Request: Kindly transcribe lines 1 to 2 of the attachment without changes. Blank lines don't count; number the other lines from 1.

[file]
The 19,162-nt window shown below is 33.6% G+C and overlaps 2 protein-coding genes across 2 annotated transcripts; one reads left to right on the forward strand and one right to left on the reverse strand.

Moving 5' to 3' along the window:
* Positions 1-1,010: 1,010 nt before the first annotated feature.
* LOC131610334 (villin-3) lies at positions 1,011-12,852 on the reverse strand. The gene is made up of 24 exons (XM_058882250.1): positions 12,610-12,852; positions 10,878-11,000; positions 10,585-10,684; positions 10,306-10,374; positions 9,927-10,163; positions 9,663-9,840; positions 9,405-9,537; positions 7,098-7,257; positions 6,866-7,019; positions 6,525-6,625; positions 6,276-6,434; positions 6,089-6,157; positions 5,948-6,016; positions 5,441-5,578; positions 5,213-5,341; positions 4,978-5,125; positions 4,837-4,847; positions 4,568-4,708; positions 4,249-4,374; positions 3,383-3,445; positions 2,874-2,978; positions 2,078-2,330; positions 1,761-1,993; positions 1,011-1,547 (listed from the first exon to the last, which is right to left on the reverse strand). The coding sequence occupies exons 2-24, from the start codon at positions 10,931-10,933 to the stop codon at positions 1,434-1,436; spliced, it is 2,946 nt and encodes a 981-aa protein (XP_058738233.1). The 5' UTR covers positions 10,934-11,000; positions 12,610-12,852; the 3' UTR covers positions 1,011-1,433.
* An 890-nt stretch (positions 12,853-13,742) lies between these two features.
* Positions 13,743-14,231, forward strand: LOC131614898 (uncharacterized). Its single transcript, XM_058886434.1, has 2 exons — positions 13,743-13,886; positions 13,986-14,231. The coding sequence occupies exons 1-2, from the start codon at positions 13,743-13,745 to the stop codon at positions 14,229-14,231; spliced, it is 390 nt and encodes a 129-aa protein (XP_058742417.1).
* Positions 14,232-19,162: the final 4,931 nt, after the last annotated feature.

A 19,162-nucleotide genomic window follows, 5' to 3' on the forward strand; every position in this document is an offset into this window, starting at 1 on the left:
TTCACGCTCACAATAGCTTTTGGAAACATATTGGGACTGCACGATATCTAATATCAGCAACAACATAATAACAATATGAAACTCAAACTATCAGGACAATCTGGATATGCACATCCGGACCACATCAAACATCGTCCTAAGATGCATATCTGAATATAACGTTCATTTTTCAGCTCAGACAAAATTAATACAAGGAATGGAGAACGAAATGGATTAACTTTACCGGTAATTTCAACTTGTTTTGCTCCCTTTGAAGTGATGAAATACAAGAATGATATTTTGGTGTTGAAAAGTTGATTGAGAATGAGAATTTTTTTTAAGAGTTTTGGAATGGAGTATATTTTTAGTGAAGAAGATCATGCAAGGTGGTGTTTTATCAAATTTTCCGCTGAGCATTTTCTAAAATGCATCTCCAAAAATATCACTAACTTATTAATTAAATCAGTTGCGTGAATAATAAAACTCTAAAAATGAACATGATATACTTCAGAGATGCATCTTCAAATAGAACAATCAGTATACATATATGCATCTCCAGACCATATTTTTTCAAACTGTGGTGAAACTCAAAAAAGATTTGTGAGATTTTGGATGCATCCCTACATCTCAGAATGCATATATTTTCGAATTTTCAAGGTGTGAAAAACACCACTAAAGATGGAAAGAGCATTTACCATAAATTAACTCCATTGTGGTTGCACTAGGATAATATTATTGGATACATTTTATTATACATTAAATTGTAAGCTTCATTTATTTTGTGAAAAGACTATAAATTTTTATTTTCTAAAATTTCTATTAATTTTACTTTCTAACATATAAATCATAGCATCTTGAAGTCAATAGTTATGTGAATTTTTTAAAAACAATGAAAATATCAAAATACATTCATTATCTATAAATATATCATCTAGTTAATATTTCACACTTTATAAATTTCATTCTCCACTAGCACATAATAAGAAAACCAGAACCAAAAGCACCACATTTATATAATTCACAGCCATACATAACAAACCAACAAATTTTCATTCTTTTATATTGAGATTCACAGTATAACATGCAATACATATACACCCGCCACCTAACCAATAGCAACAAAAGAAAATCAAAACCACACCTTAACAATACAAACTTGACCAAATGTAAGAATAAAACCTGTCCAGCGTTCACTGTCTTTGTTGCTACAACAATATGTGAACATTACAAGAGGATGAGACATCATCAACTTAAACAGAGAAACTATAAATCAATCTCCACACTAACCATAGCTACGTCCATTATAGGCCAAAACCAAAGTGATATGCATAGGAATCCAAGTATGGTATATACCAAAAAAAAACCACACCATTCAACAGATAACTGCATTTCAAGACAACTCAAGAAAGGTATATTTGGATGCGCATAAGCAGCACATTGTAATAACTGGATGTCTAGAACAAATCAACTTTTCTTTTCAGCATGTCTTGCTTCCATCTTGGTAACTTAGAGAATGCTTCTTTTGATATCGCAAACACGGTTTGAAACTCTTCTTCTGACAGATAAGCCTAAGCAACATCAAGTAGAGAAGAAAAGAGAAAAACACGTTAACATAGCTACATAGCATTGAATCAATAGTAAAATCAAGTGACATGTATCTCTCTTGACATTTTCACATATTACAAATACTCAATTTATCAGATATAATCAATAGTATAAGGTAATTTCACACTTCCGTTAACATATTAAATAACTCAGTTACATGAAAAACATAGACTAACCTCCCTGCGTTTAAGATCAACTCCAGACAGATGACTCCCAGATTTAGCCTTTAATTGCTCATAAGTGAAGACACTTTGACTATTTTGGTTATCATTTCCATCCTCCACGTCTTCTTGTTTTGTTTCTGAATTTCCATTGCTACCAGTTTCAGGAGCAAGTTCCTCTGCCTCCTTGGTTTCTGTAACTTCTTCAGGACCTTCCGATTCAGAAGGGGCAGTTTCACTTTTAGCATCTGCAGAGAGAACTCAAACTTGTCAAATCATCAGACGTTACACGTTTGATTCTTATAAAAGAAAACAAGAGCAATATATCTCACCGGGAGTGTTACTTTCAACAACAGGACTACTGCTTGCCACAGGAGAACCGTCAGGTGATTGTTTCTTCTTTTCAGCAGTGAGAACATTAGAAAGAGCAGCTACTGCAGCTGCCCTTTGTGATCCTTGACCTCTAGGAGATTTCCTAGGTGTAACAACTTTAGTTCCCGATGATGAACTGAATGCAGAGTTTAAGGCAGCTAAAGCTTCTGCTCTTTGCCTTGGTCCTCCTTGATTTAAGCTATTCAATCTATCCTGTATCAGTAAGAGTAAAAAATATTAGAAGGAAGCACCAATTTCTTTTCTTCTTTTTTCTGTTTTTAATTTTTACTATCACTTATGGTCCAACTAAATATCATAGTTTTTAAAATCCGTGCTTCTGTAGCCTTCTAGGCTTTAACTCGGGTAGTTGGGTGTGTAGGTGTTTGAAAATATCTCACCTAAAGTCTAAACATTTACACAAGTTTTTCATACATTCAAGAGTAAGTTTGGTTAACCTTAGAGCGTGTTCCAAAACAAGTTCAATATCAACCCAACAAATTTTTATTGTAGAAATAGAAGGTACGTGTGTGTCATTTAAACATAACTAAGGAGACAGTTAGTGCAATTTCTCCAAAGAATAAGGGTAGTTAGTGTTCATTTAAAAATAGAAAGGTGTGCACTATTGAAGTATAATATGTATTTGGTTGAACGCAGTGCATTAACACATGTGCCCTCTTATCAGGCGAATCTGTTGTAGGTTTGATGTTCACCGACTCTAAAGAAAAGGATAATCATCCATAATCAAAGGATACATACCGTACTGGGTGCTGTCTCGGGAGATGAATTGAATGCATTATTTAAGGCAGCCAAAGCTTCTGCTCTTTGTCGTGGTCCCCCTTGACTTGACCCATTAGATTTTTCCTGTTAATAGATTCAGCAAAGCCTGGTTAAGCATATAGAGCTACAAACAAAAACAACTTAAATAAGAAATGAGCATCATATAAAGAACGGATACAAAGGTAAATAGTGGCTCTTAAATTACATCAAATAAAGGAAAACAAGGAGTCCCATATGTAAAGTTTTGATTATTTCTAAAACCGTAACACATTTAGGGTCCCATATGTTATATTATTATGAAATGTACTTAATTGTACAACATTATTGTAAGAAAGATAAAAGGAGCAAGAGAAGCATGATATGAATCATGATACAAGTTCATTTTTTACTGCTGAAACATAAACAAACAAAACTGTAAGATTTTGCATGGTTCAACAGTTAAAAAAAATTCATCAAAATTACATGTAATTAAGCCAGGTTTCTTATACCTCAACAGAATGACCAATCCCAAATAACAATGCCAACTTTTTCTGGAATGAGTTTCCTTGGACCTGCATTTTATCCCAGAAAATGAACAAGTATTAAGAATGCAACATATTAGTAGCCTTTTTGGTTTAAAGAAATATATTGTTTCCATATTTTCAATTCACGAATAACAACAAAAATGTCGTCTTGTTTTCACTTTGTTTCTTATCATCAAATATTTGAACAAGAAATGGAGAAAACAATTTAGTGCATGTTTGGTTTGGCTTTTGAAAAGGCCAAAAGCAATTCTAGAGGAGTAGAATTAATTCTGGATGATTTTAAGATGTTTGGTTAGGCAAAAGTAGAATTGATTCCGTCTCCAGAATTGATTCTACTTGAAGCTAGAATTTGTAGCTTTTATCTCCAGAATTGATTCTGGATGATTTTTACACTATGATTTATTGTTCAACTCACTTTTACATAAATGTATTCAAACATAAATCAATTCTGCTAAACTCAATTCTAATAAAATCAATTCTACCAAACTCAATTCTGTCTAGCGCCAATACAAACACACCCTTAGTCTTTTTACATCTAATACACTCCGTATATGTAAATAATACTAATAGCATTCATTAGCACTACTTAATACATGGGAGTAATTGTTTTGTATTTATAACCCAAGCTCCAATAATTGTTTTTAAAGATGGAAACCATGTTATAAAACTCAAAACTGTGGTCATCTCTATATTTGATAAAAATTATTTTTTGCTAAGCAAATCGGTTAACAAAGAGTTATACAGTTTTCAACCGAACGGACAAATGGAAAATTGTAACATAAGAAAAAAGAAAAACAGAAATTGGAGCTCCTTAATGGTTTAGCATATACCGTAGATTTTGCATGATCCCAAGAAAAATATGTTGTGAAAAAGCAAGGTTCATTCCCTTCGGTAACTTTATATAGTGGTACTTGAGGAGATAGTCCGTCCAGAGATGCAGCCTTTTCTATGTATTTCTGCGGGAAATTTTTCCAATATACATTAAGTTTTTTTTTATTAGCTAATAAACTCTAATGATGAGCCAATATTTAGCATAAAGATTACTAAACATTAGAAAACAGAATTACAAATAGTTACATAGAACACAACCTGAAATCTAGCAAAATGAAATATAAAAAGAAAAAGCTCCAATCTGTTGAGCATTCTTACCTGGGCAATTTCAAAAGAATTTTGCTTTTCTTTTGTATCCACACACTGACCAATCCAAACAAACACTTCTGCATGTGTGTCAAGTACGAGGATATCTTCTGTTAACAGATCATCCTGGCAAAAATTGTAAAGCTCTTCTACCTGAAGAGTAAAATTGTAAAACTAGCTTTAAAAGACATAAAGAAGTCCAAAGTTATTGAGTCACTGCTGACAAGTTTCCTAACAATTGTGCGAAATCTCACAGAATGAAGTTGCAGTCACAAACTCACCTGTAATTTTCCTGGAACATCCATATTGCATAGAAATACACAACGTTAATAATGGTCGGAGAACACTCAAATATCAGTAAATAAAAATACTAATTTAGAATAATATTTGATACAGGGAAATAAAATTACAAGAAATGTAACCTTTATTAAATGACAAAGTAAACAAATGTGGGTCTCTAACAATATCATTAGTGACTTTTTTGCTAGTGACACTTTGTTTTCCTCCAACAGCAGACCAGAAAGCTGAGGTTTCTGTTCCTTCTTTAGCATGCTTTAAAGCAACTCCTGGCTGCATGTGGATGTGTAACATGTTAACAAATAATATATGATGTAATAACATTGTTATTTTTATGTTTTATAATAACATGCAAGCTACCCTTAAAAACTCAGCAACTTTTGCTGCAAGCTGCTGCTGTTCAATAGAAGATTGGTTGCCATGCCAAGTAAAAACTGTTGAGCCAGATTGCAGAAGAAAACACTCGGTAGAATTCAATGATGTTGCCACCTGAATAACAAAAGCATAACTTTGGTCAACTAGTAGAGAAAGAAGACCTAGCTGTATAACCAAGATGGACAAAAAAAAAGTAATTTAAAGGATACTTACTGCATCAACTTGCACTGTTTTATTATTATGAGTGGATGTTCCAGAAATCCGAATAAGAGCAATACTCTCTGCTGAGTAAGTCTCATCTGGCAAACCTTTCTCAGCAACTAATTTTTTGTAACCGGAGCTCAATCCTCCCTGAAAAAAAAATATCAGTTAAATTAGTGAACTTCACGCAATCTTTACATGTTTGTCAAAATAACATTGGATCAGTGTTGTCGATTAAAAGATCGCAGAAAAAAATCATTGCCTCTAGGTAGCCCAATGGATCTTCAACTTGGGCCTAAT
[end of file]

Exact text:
The 19,162-nt window shown below is 33.6% G+C and overlaps 2 protein-coding genes across 2 annotated transcripts; one reads left to right on the forward strand and one right to left on the reverse strand.

Moving 5' to 3' along the window: